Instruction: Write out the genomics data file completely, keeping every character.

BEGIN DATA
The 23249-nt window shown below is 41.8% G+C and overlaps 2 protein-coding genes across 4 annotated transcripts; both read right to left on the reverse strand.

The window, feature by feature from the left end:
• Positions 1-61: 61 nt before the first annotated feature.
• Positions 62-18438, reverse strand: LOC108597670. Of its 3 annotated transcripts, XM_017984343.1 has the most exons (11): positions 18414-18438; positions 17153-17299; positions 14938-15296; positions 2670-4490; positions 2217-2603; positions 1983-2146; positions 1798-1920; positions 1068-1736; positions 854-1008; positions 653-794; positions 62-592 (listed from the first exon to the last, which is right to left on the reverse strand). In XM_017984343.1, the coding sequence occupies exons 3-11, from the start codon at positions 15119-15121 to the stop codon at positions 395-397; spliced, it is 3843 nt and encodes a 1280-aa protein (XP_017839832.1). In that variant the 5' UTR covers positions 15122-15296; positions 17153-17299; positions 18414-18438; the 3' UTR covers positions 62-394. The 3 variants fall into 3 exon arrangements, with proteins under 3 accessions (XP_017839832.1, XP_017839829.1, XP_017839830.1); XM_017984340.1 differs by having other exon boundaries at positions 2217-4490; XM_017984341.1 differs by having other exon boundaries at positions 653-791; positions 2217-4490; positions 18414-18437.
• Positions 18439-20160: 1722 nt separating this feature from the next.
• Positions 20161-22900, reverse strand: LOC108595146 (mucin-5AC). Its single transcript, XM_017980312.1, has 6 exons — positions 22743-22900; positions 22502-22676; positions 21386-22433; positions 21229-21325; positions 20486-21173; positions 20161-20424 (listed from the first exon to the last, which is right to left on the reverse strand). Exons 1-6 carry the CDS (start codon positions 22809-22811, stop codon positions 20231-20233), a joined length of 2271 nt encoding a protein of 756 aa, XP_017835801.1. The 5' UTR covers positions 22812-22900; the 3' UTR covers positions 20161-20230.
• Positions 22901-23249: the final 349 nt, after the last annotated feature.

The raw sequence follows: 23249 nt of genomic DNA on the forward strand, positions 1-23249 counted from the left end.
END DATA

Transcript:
The 23249-nt window shown below is 41.8% G+C and overlaps 2 protein-coding genes across 4 annotated transcripts; both read right to left on the reverse strand.

The window, feature by feature from the left end:
• Positions 1-61: 61 nt before the first annotated feature.
• Positions 62-18438, reverse strand: LOC108597670. Of its 3 annotated transcripts, XM_017984343.1 has the most exons (11): positions 18414-18438; positions 17153-17299; positions 14938-15296; positions 2670-4490; positions 2217-2603; positions 1983-2146; positions 1798-1920; positions 1068-1736; positions 854-1008; positions 653-794; positions 62-592 (listed from the first exon to the last, which is right to left on the reverse strand). In XM_017984343.1, the coding sequence occupies exons 3-11, from the start codon at positions 15119-15121 to the stop codon at positions 395-397; spliced, it is 3843 nt and encodes a 1280-aa protein (XP_017839832.1). In that variant the 5' UTR covers positions 15122-15296; positions 17153-17299; positions 18414-18438; the 3' UTR covers positions 62-394. The 3 variants fall into 3 exon arrangements, with proteins under 3 accessions (XP_017839832.1, XP_017839829.1, XP_017839830.1); XM_017984340.1 differs by having other exon boundaries at positions 2217-4490; XM_017984341.1 differs by having other exon boundaries at positions 653-791; positions 2217-4490; positions 18414-18437.
• Positions 18439-20160: 1722 nt separating this feature from the next.
• Positions 20161-22900, reverse strand: LOC108595146 (mucin-5AC). Its single transcript, XM_017980312.1, has 6 exons — positions 22743-22900; positions 22502-22676; positions 21386-22433; positions 21229-21325; positions 20486-21173; positions 20161-20424 (listed from the first exon to the last, which is right to left on the reverse strand). Exons 1-6 carry the CDS (start codon positions 22809-22811, stop codon positions 20231-20233), a joined length of 2271 nt encoding a protein of 756 aa, XP_017835801.1. The 5' UTR covers positions 22812-22900; the 3' UTR covers positions 20161-20230.
• Positions 22901-23249: the final 349 nt, after the last annotated feature.

The raw sequence follows: 23249 nt of genomic DNA on the forward strand, positions 1-23249 counted from the left end.